Man must explore, and this is exploration at its greatest

Problems look mighty small from 150 miles up

Posted by Mohamed Safouan Besrour on 11 June 2016

Never in all their history have men been able truly to conceive of the world as one: a single sphere, a globe, having the qualities of a globe, a round earth in which all the directions eventually meet, in which there is no center because every point, or none, is center — an equal earth which all men occupy as equals. The airman's earth, if free men make it, will be truly round: a globe in practice, not in theory.

Science cuts two ways, of course; its products can be used for both good and evil. But there's no turning back from science. The early warnings about technological dangers also come from science.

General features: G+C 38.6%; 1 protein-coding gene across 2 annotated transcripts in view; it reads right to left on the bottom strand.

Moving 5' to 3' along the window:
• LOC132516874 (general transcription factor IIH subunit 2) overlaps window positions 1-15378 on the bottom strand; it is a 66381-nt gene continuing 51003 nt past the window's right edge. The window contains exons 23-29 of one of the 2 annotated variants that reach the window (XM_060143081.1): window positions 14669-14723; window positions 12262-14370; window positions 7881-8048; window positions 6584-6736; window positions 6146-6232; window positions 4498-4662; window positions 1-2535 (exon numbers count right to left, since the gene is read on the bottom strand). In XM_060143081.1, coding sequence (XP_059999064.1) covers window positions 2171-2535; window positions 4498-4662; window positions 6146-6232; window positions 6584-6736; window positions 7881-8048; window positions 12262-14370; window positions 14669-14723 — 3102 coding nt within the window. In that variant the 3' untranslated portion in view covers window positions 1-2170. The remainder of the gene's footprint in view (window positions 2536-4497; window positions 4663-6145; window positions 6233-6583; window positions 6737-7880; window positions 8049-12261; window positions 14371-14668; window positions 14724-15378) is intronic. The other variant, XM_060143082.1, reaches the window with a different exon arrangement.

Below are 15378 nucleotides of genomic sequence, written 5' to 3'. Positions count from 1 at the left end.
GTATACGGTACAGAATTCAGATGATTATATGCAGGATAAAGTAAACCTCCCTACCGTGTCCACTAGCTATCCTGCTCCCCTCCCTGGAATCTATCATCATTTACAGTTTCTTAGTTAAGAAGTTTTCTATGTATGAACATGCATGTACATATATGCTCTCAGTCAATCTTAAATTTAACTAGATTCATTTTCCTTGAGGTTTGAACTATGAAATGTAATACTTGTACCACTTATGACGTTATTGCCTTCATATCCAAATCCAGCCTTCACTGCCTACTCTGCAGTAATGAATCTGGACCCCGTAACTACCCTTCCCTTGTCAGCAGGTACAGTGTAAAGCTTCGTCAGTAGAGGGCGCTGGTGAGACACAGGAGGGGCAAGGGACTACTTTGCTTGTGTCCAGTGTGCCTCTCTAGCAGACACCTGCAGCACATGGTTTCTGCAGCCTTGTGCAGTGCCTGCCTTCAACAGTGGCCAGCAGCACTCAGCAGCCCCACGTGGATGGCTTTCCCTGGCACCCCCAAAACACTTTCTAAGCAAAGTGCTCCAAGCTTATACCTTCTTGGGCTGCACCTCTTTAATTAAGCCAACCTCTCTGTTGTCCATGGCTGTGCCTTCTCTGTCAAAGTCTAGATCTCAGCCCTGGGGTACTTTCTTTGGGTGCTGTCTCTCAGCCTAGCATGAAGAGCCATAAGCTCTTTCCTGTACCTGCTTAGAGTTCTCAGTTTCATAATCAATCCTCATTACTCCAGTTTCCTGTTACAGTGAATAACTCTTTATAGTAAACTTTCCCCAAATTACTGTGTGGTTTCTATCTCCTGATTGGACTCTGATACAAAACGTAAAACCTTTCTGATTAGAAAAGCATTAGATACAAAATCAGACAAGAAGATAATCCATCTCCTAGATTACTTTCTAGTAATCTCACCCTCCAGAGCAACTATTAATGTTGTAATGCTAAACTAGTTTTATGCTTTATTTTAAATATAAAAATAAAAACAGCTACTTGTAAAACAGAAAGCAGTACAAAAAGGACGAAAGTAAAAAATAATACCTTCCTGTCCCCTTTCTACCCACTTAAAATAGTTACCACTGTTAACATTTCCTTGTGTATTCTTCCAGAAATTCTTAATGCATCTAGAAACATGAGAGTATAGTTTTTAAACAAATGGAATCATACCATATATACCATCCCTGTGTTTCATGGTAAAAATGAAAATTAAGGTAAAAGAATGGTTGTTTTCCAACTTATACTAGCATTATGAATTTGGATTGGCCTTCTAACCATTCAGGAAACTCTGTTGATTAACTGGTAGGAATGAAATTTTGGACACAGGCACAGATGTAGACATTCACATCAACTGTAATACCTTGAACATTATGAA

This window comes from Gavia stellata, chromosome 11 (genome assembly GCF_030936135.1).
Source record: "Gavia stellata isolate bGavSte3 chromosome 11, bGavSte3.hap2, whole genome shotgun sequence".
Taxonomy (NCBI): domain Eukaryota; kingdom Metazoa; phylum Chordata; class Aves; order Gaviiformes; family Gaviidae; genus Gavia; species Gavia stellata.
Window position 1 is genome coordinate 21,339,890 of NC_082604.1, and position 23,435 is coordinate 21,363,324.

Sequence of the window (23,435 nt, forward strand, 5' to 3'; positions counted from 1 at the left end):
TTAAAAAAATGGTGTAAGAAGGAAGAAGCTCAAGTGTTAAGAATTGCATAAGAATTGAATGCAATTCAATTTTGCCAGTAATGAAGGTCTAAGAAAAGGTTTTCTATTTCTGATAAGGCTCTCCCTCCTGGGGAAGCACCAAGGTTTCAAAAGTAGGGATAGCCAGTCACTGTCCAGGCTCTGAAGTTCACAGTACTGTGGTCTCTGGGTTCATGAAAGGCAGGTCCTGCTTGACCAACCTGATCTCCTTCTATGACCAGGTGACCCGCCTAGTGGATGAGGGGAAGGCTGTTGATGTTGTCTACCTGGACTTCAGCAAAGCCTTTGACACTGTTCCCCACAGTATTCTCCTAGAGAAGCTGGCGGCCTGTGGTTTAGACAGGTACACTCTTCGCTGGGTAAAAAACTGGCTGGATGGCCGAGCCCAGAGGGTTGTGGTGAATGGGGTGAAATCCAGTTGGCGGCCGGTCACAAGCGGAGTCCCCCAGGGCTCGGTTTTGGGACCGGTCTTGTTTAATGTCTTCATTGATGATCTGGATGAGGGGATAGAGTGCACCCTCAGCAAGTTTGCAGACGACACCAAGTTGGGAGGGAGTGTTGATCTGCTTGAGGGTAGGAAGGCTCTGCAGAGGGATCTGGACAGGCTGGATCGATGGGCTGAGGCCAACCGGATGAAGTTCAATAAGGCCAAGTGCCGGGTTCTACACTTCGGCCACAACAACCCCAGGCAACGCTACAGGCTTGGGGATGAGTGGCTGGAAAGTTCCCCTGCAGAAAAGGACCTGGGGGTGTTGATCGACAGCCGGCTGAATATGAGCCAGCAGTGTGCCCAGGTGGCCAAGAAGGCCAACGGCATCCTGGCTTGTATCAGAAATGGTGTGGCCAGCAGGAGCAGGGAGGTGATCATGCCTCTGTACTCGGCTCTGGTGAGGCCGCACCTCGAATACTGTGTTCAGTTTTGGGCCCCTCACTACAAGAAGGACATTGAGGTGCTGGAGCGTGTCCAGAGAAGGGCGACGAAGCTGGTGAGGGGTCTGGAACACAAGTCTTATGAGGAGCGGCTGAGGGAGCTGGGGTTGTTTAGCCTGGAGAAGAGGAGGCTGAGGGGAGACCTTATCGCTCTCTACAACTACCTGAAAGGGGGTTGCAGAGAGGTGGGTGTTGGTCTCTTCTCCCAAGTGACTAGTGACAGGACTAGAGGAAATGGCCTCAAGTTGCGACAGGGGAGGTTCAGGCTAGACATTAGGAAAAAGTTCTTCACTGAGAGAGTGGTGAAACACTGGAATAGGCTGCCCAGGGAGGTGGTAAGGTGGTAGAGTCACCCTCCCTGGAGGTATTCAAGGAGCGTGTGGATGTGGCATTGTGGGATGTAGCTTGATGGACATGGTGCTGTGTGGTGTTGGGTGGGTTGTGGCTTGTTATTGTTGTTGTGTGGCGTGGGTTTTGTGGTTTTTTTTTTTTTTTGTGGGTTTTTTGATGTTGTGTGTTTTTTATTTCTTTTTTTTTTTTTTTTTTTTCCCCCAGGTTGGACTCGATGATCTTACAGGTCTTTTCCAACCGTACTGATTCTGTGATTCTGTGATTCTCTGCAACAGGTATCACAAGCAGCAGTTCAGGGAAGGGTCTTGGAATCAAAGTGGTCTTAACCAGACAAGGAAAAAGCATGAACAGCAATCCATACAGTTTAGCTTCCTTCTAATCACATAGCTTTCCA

What was most significant about the lunar voyage was not that man set foot on the Moon but that they set eye on the earth.

A Chinese tale tells of some men sent to harm a young girl who, upon seeing her beauty, become her protectors rather than her violators. That's how I felt seeing the Earth for the first time. I could not help but love and cherish her.

For those who have seen the Earth from space, and for the hundreds and perhaps thousands more who will, the experience most certainly changes your perspective. The things that we share in our world are far more valuable than those which divide us.